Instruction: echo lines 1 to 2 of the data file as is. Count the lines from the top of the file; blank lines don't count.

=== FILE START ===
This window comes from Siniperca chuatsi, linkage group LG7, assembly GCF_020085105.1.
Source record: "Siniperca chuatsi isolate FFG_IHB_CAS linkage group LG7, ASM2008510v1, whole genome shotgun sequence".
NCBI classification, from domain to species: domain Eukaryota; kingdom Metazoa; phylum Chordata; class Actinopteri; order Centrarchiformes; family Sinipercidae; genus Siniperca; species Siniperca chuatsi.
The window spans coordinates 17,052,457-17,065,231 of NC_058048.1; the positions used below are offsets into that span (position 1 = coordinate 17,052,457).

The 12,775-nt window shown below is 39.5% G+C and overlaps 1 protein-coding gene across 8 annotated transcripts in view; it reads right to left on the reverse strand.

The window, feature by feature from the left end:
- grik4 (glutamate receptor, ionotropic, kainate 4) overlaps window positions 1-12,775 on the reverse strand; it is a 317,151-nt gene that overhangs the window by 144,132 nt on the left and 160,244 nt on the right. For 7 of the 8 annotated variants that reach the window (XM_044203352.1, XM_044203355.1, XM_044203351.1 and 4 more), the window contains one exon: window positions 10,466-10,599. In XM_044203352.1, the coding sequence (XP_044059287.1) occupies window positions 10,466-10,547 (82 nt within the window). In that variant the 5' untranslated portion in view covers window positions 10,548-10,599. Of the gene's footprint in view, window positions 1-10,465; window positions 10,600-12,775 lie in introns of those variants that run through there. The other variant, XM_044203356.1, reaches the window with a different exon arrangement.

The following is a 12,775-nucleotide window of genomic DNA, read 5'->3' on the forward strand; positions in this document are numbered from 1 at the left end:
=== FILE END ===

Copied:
This window comes from Siniperca chuatsi, linkage group LG7, assembly GCF_020085105.1.
Source record: "Siniperca chuatsi isolate FFG_IHB_CAS linkage group LG7, ASM2008510v1, whole genome shotgun sequence".